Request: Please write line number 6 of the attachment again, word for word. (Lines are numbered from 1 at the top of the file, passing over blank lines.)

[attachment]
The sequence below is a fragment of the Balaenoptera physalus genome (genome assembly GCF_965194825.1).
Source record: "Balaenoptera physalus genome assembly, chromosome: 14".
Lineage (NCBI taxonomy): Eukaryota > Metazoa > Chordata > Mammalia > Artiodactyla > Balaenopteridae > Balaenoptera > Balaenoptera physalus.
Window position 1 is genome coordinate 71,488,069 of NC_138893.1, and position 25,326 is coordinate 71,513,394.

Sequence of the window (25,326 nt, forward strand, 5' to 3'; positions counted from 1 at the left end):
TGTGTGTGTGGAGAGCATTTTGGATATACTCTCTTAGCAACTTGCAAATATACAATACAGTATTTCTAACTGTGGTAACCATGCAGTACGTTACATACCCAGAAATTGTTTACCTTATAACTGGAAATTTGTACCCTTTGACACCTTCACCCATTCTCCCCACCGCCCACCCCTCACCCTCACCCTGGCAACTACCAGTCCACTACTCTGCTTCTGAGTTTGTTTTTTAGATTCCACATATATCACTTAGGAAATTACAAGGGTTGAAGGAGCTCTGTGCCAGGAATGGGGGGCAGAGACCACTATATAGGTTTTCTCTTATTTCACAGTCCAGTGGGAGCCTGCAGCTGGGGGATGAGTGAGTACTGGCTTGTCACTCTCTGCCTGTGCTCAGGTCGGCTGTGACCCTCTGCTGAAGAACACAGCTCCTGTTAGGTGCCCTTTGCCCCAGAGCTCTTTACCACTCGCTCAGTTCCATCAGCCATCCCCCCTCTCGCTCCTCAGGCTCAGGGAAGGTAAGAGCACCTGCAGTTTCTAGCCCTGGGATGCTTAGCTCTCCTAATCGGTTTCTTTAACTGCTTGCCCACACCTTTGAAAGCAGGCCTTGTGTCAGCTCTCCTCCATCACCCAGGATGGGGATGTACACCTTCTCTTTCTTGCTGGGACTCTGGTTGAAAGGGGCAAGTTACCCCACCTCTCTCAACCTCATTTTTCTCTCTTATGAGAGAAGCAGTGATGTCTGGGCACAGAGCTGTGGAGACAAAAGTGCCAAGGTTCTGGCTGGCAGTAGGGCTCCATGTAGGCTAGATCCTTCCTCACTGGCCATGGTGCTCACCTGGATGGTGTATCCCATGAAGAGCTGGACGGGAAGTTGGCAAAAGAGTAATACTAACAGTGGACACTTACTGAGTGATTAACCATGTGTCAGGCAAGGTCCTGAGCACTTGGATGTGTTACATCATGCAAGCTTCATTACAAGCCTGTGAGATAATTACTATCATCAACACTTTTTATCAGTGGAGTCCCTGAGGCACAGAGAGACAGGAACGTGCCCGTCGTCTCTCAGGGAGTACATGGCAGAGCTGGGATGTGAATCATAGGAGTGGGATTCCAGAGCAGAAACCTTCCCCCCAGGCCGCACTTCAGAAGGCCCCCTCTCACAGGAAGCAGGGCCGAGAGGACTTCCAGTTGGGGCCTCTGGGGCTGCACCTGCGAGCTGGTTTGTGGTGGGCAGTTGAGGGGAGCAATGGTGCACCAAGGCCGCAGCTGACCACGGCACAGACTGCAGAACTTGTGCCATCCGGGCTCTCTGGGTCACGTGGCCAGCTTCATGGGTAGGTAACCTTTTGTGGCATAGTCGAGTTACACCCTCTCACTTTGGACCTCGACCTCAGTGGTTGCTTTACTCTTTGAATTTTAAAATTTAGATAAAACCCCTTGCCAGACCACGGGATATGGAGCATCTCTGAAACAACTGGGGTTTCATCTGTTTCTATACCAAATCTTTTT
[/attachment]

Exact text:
TGTGTGTGTGGAGAGCATTTTGGATATACTCTCTTAGCAACTTGCAAATATACAATACAGTATTTCTAACTGTGGTAACCATGCAGTACGTTACATACCCAGAAATTGTTTACCTTATAACTGGAAATTTGTACCCTTTGACACCTTCACCCATTCTCCCCACCGCCCACCCCTCACCCTCACCCTGGCAACTACCAGTCCACTACTCTGCTTCTGAGTTTGTTTTTTAGATTCCACATATATCACTTAGGAAATTACAAGGGTTGAAGGAGCTCTGTGCCAGGAATGGGGGGCAGAGACCACTATATAGGTTTTCTCTTATTTCACAGTCCAGTGGGAGCCTGCAGCTGGGGGATGAGTGAGTACTGGCTTGTCACTCTCTGCCTGTGCTCAGGTCGGCTGTGACCCTCTGCTGAAGAACACAGCTCCTGTTAGGTGCCCTTTGCCCCAGAGCTCTTTACCACTCGCTCAGTTCCATCAGCCATCCCCCCTCTCGCTCCTCAGGCTCAGGGAAGGTAAGAGCACCTGCAGTTTCTAGCCCTGGGATGCTTAGCTCTCCTAATCGGTTTCTTTAACTGCTTGCCCACACCTTTGAAAGCAGGCCTTGTGTCAGCTCTCCTCCATCACCCAGGATGGGGATGTACACCTTCTCTTTCTTGCTGGGACTCTGGTTGAAAGGGGCAAGTTACCCCACCTCTCTCAACCTCATTTTTCTCTCTTATGAGAGAAGCAGTGATGTCTGGGCACAGAGCTGTGGAGACAAAAGTGCCAAGGTTCTGGCTGGCAGTAGGGCTCCATGTAGGCTAGATCCTTCCTCACTGGCCATGGTGCTCACCTGGATGGTGTATCCCATGAAGAGCTGGACGGGAAGTTGGCAAAAGAGTAATACTAACAGTGGACACTTACTGAGTGATTAACCATGTGTCAGGCAAGGTCCTGAGCACTTGGATGTGTTACATCATGCAAGCTTCATTACAAGCCTGTGAGATAATTACTATCATCAACACTTTTTATCAGTGGAGTCCCTGAGGCACAGAGAGACAGGAACGTGCCCGTCGTCTCTCAGGGAGTACATGGCAGAGCTGGGATGTGAATCATAGGAGTGGGATTCCAGAGCAGAAACCTTCCCCCCAGGCCGCACTTCAGAAGGCCCCCTCTCACAGGAAGCAGGGCCGAGAGGACTTCCAGTTGGGGCCTCTGGGGCTGCACCTGCGAGCTGGTTTGTGGTGGGCAGTTGAGGGGAGCAATGGTGCACCAAGGCCGCAGCTGACCACGGCACAGACTGCAGAACTTGTGCCATCCGGGCTCTCTGGGTCACGTGGCCAGCTTCATGGGTAGGTAACCTTTTGTGGCATAGTCGAGTTACACCCTCTCACTTTGGACCTCGACCTCAGTGGTTGCTTTACTCTTTGAATTTTAAAATTTAGATAAAACCCCTTGCCAGACCACGGGATATGGAGCATCTCTGAAACAACTGGGGTTTCATCTGTTTCTATACCAAATCTTTTT